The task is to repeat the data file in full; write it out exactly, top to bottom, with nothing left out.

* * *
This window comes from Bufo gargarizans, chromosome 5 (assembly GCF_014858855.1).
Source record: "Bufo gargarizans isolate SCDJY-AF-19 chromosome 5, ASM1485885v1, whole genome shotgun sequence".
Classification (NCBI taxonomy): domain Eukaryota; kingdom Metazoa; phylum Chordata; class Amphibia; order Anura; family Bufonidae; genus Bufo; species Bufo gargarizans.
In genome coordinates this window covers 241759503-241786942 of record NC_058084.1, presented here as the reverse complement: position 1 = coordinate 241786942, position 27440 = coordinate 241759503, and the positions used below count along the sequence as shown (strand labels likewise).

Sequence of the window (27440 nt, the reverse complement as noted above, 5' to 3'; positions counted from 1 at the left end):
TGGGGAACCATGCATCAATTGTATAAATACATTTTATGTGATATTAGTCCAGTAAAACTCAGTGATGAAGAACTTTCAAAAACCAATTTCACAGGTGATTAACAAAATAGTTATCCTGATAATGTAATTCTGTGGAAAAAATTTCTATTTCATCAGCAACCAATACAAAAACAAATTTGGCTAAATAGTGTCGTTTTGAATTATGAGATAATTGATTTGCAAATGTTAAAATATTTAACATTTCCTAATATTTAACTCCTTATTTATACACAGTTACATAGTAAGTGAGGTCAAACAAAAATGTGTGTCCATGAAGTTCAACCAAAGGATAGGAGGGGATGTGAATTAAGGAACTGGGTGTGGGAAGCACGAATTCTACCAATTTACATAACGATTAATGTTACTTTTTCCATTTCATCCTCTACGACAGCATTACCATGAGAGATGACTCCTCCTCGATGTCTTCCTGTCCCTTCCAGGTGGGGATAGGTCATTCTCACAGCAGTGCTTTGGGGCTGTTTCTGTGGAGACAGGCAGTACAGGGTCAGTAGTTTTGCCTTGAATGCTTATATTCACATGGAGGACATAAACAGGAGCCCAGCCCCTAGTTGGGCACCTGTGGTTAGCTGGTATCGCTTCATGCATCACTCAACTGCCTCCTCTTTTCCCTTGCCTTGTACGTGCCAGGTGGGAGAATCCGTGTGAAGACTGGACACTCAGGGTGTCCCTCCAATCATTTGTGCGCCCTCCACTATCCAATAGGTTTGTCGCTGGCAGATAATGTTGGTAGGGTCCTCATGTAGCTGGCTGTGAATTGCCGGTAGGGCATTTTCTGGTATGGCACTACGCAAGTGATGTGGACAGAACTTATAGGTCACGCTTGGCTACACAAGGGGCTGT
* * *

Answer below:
This window comes from Bufo gargarizans, chromosome 5 (assembly GCF_014858855.1).
Source record: "Bufo gargarizans isolate SCDJY-AF-19 chromosome 5, ASM1485885v1, whole genome shotgun sequence".
Classification (NCBI taxonomy): domain Eukaryota; kingdom Metazoa; phylum Chordata; class Amphibia; order Anura; family Bufonidae; genus Bufo; species Bufo gargarizans.
In genome coordinates this window covers 241759503-241786942 of record NC_058084.1, presented here as the reverse complement: position 1 = coordinate 241786942, position 27440 = coordinate 241759503, and the positions used below count along the sequence as shown (strand labels likewise).

Sequence of the window (27440 nt, the reverse complement as noted above, 5' to 3'; positions counted from 1 at the left end):
TGGGGAACCATGCATCAATTGTATAAATACATTTTATGTGATATTAGTCCAGTAAAACTCAGTGATGAAGAACTTTCAAAAACCAATTTCACAGGTGATTAACAAAATAGTTATCCTGATAATGTAATTCTGTGGAAAAAATTTCTATTTCATCAGCAACCAATACAAAAACAAATTTGGCTAAATAGTGTCGTTTTGAATTATGAGATAATTGATTTGCAAATGTTAAAATATTTAACATTTCCTAATATTTAACTCCTTATTTATACACAGTTACATAGTAAGTGAGGTCAAACAAAAATGTGTGTCCATGAAGTTCAACCAAAGGATAGGAGGGGATGTGAATTAAGGAACTGGGTGTGGGAAGCACGAATTCTACCAATTTACATAACGATTAATGTTACTTTTTCCATTTCATCCTCTACGACAGCATTACCATGAGAGATGACTCCTCCTCGATGTCTTCCTGTCCCTTCCAGGTGGGGATAGGTCATTCTCACAGCAGTGCTTTGGGGCTGTTTCTGTGGAGACAGGCAGTACAGGGTCAGTAGTTTTGCCTTGAATGCTTATATTCACATGGAGGACATAAACAGGAGCCCAGCCCCTAGTTGGGCACCTGTGGTTAGCTGGTATCGCTTCATGCATCACTCAACTGCCTCCTCTTTTCCCTTGCCTTGTACGTGCCAGGTGGGAGAATCCGTGTGAAGACTGGACACTCAGGGTGTCCCTCCAATCATTTGTGCGCCCTCCACTATCCAATAGGTTTGTCGCTGGCAGATAATGTTGGTAGGGTCCTCATGTAGCTGGCTGTGAATTGCCGGTAGGGCATTTTCTGGTATGGCACTACGCAAGTGATGTGGACAGAACTTATAGGTCACGCTTGGCTACACAAGGGGCTGT